How to get your stuff back when the Romans stole it.

Some late night Latin translation. Festus wrote an abridgement of a lexicon by Verrius to which he added his own adaptations and supplements, but it barely survived into the modern world. Seriously: only one manuscript copy made it, and that was missing pages and damaged by pests, aging, and fire! Also surviving is an abridgment by Paul the Deacon. That's right, an abridgement of an abridgement, which was pretty common, concern for the busy pace of life not being merely a modern phenomenon.

Here's what Festus had to say about the reciperatores in ancient Rome, an institution dating back to at least 171 BCE. Latin from Lindsay's 1913 edition, trans. (along with any errors) my own. Some nice, if rather outdated, commentary on the biography and manuscript tradition of Festus is available online.

N.b. the reciperatores were members of a board at Rome appointed to oversee the legal process of claims for recovery. The word literary means 'recoverers', but that sounds funny and could be confused with those seeking recovery, so I left it in the Latin.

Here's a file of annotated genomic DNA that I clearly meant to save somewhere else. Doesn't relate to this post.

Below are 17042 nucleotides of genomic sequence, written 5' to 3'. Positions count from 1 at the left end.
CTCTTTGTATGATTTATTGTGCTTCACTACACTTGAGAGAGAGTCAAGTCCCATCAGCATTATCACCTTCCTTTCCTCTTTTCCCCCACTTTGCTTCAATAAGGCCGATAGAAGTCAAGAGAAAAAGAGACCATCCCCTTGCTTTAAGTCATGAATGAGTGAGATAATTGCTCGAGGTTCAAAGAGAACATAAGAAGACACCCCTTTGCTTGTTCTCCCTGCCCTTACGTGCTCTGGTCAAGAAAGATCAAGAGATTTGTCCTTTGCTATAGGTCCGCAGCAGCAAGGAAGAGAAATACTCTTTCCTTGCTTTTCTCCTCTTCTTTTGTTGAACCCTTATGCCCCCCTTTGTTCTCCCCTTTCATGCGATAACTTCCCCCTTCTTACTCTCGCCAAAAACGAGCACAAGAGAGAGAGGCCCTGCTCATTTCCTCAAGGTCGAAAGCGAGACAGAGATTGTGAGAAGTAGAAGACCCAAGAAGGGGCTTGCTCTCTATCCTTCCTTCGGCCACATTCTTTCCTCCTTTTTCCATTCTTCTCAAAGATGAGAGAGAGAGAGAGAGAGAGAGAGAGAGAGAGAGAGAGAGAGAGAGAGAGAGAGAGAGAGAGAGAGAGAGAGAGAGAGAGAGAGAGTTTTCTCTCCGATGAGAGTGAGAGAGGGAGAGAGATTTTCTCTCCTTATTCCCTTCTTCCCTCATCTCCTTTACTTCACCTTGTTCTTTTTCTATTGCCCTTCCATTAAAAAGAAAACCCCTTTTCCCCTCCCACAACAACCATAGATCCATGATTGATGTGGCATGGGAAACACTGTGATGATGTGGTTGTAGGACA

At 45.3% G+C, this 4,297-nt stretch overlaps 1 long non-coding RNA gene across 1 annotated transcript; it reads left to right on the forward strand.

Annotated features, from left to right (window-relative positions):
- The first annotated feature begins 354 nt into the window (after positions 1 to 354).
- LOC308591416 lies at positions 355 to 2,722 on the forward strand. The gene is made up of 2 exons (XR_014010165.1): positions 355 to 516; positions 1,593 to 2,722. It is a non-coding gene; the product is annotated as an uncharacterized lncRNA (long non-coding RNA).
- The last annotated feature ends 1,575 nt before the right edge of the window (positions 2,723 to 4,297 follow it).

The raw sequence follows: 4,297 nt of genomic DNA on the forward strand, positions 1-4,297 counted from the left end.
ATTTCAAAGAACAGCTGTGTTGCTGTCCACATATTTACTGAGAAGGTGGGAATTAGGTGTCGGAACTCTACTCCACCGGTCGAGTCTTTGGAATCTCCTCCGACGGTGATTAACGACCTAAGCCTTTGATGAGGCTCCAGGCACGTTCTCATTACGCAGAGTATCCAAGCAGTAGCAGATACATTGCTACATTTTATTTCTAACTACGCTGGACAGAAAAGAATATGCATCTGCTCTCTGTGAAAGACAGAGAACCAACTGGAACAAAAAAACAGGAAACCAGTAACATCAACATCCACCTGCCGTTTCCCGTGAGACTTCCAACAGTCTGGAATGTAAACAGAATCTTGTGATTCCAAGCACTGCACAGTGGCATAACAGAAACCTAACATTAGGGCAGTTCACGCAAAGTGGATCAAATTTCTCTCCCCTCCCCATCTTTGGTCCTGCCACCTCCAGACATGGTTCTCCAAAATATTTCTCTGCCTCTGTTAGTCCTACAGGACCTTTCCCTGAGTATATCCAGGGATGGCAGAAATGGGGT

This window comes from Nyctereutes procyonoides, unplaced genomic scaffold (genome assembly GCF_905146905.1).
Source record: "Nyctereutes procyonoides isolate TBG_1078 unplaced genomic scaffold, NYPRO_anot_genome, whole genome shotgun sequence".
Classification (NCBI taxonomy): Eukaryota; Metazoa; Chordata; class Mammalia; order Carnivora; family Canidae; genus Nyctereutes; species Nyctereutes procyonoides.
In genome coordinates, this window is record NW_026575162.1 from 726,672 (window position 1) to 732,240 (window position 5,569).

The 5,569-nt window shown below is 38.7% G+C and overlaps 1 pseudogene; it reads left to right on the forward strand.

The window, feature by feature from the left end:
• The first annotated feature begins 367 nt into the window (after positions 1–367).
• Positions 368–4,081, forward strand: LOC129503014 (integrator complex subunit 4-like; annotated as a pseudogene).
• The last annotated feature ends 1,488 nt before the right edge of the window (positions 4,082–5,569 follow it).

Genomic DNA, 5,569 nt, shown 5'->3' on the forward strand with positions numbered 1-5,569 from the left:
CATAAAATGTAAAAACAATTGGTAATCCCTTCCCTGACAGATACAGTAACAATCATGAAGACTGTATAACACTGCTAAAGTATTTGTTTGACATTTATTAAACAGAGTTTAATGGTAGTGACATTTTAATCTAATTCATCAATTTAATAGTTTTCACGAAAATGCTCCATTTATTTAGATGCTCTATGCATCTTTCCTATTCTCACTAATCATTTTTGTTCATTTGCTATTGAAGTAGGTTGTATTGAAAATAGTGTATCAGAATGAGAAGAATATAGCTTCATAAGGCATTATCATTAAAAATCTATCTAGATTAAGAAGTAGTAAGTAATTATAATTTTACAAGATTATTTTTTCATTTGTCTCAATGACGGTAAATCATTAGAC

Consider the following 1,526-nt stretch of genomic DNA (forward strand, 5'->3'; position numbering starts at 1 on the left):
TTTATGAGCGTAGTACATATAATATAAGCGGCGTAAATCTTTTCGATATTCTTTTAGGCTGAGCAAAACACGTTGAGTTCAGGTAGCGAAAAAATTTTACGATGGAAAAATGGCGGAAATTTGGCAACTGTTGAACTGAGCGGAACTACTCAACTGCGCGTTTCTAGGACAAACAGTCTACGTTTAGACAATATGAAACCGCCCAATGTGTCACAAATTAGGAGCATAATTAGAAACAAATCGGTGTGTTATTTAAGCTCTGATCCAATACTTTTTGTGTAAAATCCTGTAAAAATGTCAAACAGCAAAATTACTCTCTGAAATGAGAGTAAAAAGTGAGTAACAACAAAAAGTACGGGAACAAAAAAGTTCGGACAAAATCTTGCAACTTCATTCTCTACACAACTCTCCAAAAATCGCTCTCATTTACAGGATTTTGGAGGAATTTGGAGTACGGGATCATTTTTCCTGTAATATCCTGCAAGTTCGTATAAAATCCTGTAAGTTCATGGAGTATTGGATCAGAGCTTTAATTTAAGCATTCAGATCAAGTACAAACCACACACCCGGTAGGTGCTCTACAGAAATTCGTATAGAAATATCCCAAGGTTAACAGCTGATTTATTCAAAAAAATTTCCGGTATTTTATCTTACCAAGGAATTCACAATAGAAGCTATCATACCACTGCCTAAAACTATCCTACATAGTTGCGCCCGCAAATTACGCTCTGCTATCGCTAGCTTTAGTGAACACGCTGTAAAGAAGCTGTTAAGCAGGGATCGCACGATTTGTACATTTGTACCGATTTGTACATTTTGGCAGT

Lindsay p. 342 lines 9-13 Festi Fragm. e cod. Farn. L. XVII

Reciperatio est, ut ait Gallus Aelius, cum inter populum et reges nationesque et civitates peregrinas lex convenit, quomodo per reciperatores reddantur res reciperenturque, resque privatas inter se persequantur.

Reciperatio is, as Gallus Aelius says, when the law meets foreign peoples, kings, nations and citizenships, by which things might be restored by the reciperatores and recovered, and stolen things might be pursued among one another.

p. 343 lines 1-2 Pauli Excerpta

Reciperatio est, cum inter civitates peregrinas lex convenit, ut res privatae reddantur singulis recuperenturque.

Reciperatio is, when the law meets the foreign citizenships, so that stolen things might be returned apiece and they might be restored.


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